Water castles route
Cycling to the nobility
Palaces and castles follow on one from the other along the Wasserburgen-Route (“water castles route”) between the three cities of Aachen, Cologne and Bonn, and make it a popular destination for cyclists.
Sport and culture complement each other on this tour. Visitors getting on their bikes to cycle along part of the water castle route will not only get fit, but will also have the opportunity to see all kinds of impressive buildings. Along the overall length of 470 kilometres, with only a slight incline, the network of cycle paths runs through the Eifel, the Jülicher Börde lowland region and Rheinische Bucht (“Rhenish bay”) areas, where the nobility once built huge castles and palaces.
Whether it’s directly on the Rhine, such as the Rolandsbogen arch, which is still regarded today as being a symbol of the romantic Rhine, or somewhat set back such as Schloss Miel palace in the Swisttal valley, it’s worth stopping at all 120 ruins along the route. Particularly since the most are freely accessible to the public and have places to eat on site. Many of the mansions along the route also host regular cultural events such as concerts. The knight’s tournaments are well known far beyond the state borders. These “Ritterspiele” have been held once a year for decades at Burg Satzvey castle in Mechernich.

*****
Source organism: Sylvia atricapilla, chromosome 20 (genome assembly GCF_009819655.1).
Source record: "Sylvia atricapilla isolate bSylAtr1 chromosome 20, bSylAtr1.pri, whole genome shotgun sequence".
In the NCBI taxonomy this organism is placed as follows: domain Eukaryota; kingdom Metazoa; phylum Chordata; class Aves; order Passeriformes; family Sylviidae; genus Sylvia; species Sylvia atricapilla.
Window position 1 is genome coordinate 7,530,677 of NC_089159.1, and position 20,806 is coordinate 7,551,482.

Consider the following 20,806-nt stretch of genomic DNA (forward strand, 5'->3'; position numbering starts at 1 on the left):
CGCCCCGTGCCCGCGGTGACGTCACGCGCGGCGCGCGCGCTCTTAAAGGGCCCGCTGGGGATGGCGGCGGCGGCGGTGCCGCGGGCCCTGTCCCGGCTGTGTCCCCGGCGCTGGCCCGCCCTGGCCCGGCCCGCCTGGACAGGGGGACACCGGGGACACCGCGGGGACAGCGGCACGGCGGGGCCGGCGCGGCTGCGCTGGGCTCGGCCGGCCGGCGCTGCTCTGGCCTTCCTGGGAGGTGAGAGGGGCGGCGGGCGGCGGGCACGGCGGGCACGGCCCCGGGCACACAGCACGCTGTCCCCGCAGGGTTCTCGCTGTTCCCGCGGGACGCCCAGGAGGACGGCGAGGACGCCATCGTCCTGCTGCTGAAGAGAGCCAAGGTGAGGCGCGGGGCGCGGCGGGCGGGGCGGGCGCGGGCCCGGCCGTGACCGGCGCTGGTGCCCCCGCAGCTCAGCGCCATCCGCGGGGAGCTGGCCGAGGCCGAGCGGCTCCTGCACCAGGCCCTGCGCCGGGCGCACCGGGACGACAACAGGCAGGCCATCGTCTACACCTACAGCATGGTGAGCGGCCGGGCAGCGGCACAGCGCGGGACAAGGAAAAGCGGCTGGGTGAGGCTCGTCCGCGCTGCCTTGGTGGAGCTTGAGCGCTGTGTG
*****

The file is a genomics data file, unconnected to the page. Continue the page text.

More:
However, the landscape in the region between Aachen in the west and Bonn in the east also has its attractions. The stages of the route are of different lengths, and are suitable both for day trips and for a short multiple day tour, and lead through idyllic, unspoilt stream and river valleys and the fertile lowland landscape, which is mostly agricultural. The mining industry has also left its traces here. While travelling through the former Rhineland brown coal region, cyclists can see how nature is recovering in the recultivated areas, or can enjoy the view of the wide open spaces of the Rhineland region from one of the mining viewpoints.